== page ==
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Happy 139th Birthday, Maude Shunk!

Maude Shunk

Happy Birthday, Maude!

Many of you may remember Maude (Schlaefer) Shunk from the library when it was located where the current village hall is located or when it was above the Fire Station on Appleton (where the Hot House Tavern is now located).  Born July 1, 1883, we celebrate what would be her 139th birthday this year. Happy Birthday, Maude!

In 1906, at the age of 23, she was hired as the receptionist for Dr. William Campbell, a well-known dentist in Menomonee Falls.  As well as her duties helping Dr. Campbell in his practice, she was also responsible for overseeing the Library. 

At the time, the Library was open 20 hours per week, and her salary was $2.00 per week. The Library was a traveling library of about 100 books.  The traveling library was kept for three to six months, after which the box was swapped out for a new one.  The Maude Shunk Local History Room at the Library has a replica of the Traveling Library Box on display.  The Wisconsin Library Association website has more information on Traveling Libraries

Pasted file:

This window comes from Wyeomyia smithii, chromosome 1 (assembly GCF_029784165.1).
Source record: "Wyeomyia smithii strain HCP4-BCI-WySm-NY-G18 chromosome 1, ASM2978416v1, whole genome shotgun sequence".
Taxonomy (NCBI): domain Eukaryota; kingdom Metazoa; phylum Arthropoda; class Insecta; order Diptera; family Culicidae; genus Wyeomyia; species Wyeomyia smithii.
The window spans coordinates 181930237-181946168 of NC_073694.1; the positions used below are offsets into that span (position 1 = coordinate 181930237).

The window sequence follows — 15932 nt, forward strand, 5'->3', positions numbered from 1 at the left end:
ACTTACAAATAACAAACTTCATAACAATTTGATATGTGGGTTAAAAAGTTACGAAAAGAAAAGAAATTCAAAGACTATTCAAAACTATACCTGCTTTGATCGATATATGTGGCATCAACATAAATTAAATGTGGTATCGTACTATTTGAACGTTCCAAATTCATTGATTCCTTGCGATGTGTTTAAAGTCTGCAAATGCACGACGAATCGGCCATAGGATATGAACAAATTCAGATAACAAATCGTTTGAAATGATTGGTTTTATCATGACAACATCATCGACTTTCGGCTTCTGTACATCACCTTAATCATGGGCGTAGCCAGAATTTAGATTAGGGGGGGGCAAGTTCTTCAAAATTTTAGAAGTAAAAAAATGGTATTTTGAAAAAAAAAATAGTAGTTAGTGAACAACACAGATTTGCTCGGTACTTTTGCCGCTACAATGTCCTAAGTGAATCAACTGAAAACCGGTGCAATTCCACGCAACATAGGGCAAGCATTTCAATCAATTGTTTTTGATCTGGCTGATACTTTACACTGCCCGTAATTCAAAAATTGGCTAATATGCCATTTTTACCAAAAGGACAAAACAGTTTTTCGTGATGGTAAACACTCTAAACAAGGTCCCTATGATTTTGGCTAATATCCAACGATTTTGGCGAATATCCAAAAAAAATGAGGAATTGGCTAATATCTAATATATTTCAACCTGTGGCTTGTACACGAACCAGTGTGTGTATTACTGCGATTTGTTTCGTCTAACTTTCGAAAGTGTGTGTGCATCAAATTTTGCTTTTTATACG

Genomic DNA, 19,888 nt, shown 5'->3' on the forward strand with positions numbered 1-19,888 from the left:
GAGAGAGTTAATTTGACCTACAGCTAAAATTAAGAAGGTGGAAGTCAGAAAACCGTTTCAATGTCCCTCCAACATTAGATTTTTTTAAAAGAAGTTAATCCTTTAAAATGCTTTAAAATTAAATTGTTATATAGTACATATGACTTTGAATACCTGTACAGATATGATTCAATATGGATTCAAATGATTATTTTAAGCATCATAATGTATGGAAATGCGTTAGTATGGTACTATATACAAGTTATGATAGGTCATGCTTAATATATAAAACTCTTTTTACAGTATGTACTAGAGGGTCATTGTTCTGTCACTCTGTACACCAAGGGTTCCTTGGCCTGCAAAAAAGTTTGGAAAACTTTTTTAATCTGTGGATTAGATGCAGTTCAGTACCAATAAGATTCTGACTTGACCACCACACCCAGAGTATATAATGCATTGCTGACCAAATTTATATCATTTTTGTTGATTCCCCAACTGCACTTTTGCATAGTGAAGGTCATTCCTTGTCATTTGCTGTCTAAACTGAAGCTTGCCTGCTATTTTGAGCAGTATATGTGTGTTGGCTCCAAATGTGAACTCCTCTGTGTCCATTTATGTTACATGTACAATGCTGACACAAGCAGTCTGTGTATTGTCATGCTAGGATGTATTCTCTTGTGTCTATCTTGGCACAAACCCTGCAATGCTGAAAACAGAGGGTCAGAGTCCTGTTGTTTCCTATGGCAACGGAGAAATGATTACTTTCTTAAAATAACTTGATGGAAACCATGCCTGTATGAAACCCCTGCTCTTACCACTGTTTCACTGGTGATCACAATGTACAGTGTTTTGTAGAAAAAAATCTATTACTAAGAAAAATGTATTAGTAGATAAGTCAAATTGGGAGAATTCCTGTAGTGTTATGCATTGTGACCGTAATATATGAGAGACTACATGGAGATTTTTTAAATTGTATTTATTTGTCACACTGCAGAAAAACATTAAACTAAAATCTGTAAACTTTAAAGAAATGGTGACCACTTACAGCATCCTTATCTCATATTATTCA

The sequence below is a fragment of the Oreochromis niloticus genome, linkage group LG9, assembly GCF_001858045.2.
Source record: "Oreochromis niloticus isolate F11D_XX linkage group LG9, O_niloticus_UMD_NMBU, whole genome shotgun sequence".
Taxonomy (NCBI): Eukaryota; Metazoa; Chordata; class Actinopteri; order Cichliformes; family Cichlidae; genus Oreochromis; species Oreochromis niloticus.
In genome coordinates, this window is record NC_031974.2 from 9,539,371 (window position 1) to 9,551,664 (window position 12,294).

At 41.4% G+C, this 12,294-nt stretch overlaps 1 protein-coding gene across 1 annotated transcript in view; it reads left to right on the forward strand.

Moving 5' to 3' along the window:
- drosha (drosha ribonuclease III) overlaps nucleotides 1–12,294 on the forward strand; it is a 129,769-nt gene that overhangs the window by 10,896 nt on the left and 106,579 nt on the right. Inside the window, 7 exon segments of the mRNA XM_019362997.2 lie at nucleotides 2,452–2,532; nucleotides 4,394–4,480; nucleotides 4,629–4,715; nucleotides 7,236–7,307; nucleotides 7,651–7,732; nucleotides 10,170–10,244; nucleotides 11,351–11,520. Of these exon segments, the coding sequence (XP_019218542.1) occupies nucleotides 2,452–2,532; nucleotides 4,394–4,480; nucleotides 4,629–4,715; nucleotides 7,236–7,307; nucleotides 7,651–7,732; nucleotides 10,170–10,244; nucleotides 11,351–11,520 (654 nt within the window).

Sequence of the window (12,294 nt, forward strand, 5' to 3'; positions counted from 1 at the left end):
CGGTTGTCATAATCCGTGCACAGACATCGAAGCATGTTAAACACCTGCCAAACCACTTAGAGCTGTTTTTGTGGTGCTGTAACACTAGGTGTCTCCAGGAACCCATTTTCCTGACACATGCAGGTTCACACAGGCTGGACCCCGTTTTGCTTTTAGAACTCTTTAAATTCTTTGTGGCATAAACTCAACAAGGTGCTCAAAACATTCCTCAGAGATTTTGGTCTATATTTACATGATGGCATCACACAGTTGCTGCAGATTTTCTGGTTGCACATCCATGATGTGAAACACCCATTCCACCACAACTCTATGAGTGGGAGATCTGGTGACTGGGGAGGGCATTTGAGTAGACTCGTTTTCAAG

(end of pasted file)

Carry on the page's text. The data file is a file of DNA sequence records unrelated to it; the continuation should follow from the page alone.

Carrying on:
Maude retired after 50 years of service in 1956. To honor her, the Village renamed the library, Maude Shunk Library.  Maude agreed to continue her work as head librarian until a replacement could be found.  In 1958, at the age of 75, she finally fully retired.  She made her last visit to the Library during April’s National Library Week in 1973.  She passed away in 1976.

In 2003, the Library was moved to the brand new building it is currently in.  A resolution was passed to name the building back to its original name, Menomonee Falls Public Library.  In order to continue to honor Maude, a room inside the new library was dedicated to Maude.  The Maude Shunk Local History Room houses history from Menomonee Falls, Fussville, and surrounding areas. The room was recently moved to a bigger, brighter space in 2020 as part of the Phase 1 Library Renovations Project. The room is a repository of historical information about Menomonee Falls including photos and articles.  It also contains a Digital History Lab which the public can reserve to scan your photos, negatives, and slides.